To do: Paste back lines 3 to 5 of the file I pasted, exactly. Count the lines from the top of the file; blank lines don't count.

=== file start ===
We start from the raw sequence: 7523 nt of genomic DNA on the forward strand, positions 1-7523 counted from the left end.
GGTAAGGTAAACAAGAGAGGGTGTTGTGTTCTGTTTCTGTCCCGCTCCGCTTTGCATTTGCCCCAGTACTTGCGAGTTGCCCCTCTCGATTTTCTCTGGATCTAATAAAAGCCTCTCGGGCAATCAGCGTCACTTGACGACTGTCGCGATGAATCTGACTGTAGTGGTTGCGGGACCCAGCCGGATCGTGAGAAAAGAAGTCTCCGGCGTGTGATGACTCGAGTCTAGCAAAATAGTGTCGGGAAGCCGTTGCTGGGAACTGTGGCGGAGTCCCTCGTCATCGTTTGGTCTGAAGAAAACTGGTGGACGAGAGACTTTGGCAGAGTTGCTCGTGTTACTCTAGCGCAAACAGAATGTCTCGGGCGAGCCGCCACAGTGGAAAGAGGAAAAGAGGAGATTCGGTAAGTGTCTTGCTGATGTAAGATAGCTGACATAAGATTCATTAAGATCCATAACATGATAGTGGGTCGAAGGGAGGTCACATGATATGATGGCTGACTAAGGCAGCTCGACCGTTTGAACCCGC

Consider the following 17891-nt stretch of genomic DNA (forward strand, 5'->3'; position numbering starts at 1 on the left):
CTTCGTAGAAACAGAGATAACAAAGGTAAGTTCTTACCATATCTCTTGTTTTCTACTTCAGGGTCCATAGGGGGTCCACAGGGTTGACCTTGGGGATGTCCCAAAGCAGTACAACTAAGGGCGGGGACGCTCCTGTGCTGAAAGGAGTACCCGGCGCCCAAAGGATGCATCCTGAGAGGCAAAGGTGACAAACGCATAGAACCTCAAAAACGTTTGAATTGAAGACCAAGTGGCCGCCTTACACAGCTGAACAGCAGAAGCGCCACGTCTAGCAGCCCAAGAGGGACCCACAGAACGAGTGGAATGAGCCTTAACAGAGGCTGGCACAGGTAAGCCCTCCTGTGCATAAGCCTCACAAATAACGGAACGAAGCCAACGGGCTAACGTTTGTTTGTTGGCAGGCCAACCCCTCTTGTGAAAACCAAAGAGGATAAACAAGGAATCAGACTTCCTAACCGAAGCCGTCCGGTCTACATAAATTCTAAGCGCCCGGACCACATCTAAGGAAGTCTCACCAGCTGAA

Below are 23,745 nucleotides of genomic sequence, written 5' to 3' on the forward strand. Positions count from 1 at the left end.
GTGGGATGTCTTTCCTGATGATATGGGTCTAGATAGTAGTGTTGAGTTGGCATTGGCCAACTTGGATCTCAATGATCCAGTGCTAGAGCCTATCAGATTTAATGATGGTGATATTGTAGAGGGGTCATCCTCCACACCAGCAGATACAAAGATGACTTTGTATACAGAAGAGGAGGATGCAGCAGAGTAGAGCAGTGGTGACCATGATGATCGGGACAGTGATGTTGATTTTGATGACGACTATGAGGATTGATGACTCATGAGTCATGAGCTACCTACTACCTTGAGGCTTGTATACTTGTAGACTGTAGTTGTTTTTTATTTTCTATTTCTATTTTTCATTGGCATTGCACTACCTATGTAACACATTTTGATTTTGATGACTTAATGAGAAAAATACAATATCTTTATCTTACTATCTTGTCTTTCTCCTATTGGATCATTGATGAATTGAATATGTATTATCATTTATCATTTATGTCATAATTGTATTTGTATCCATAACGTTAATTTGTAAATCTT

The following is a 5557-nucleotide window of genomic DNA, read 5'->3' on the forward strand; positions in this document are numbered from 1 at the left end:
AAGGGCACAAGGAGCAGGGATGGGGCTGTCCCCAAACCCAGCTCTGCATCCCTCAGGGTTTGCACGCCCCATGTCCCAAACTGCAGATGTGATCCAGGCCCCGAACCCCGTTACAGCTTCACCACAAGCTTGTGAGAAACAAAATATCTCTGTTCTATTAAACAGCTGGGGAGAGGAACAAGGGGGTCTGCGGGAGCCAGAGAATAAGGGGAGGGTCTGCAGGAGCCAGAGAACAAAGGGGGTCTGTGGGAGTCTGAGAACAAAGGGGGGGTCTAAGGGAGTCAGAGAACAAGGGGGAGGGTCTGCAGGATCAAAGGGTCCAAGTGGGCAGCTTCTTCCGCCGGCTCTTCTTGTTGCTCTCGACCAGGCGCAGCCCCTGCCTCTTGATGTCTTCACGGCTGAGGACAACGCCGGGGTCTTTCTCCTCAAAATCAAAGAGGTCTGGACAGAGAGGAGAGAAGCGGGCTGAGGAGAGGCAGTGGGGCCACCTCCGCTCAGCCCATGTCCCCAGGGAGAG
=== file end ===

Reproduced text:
Consider the following 17891-nt stretch of genomic DNA (forward strand, 5'->3'; position numbering starts at 1 on the left):
CTTCGTAGAAACAGAGATAACAAAGGTAAGTTCTTACCATATCTCTTGTTTTCTACTTCAGGGTCCATAGGGGGTCCACAGGGTTGACCTTGGGGATGTCCCAAAGCAGTACAACTAAGGGCGGGGACGCTCCTGTGCTGAAAGGAGTACCCGGCGCCCAAAGGATGCATCCTGAGAGGCAAAGGTGACAAACGCATAGAACCTCAAAAACGTTTGAATTGAAGACCAAGTGGCCGCCTTACACAGCTGAACAGCAGAAGCGCCACGTCTAGCAGCCCAAGAGGGACCCACAGAACGAGTGGAATGAGCCTTAACAGAGGCTGGCACAGGTAAGCCCTCCTGTGCATAAGCCTCACAAATAACGGAACGAAGCCAACGGGCTAACGTTTGTTTGTTGGCAGGCCAACCCCTCTTGTGAAAACCAAAGAGGATAAACAAGGAATCAGACTTCCTAACCGAAGCCGTCCGGTCTACATAAATTCTAAGCGCCCGGACCACATCTAAGGAAGTCTCACCAGCTGAA

Below are 23,745 nucleotides of genomic sequence, written 5' to 3' on the forward strand. Positions count from 1 at the left end.